This hand drawn, detailed image of life in San Francisco in 1857 is a Bird's Eye View looking from the heights possibly of Nob Hill. The key in the lower margin of the print lists 13 locations shown in the view helping the viewer to locate the Market Street Pier, the Central Wharf, the Catholic Church, Leonard's Warehouse and other points of interest. Telegraph Hill as it is known today is at a considerable distance to the east of the viewer. In the print's key, this hill is importantly identified as Marine Telegraph. The view of the settled city is framed to the east by Rincon Point. The print is colored in blue and golden hues, evocative of the landscape of the West, and it reveals a still open and rural city bounded not so far to the west, and from the viewer's lookout, in pasture and a simple wood fence, where two figures enjoy the landscape. One main road, California Street is shown extending to the south bay. The California Exchange is the most prominent building in the City at this date, with its cupola and American flag. We see beyond the bay to Contra Costa and its hills.
The city has grown considerably from the first edition of Bill's History in 1850, although the print itself was copyrighted in 1843. The author of the History of the World was Samuel Maunder and the artist who created the print is Thomas S. Sinclair (1805-1881) who was born in Scotland in the Orkney Islands and settled in America in Philadelphia.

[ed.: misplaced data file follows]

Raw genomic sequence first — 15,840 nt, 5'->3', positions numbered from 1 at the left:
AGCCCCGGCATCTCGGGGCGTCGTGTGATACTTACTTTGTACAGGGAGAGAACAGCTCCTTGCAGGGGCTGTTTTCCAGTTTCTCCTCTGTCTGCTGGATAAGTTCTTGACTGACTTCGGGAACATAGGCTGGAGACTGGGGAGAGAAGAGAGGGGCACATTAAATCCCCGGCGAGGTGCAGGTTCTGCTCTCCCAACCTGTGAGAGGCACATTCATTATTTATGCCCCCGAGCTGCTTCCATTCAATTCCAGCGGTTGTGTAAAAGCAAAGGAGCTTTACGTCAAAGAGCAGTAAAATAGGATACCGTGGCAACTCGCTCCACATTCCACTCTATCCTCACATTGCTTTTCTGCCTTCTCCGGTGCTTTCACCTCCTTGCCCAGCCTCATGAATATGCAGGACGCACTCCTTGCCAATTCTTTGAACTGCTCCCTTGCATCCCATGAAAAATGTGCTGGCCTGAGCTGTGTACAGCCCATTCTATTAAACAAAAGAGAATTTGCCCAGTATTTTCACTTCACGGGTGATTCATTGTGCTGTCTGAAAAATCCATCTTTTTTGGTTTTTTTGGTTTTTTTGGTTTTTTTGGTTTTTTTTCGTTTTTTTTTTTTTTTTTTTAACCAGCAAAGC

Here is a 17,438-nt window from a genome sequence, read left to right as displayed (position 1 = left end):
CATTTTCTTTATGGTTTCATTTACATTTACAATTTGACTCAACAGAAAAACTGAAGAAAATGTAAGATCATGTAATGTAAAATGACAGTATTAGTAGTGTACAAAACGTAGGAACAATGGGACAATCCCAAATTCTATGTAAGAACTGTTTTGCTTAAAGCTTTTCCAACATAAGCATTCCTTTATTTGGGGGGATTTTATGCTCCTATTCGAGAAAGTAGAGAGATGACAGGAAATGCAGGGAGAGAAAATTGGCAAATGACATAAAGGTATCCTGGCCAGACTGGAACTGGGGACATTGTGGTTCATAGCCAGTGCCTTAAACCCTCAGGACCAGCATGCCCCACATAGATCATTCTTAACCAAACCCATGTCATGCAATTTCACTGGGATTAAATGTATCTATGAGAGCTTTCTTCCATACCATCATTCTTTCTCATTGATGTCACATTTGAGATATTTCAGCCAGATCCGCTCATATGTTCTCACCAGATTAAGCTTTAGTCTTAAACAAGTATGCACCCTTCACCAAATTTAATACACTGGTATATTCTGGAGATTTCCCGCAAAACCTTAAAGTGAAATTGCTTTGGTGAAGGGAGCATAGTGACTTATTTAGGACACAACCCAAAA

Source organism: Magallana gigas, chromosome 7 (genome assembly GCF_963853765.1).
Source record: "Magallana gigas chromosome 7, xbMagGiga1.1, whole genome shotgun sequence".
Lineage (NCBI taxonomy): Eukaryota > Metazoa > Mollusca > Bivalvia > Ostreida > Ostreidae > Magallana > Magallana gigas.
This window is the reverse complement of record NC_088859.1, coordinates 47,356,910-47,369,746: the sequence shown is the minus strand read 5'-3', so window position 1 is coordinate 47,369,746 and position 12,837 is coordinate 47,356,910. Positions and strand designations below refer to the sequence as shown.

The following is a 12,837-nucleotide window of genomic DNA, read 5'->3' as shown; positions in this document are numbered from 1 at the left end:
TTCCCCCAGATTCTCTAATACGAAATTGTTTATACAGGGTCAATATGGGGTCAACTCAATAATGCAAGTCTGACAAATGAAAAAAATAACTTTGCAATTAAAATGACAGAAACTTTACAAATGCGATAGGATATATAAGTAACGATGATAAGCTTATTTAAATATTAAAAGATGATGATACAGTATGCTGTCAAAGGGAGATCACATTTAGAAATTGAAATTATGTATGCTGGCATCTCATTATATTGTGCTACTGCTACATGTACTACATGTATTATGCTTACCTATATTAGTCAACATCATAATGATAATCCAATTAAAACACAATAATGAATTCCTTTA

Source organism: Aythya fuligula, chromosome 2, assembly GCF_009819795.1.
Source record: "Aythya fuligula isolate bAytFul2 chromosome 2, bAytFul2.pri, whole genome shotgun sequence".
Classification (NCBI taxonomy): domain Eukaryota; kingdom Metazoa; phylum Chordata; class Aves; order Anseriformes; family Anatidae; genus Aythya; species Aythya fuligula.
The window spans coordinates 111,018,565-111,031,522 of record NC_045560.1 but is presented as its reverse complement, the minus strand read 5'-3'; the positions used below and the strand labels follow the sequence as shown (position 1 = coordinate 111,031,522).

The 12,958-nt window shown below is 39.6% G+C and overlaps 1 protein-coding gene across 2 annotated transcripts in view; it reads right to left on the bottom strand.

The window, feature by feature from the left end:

The California Gold Rush was declared in 1849 and transformed San Francisco into the newly busy and burgeoning city it became by the time the artist recorded this view. In addition, by 1857 San Francisco had a strategic West Coast location that served the maritime trade to the South Pacific. The Marine Telegraph is located on the highest point in the city overlooking the bay that in this print is filled with all manner of boats. Henry Bill's print San Francisco, 1857 is one of Americana's iconic American urban views .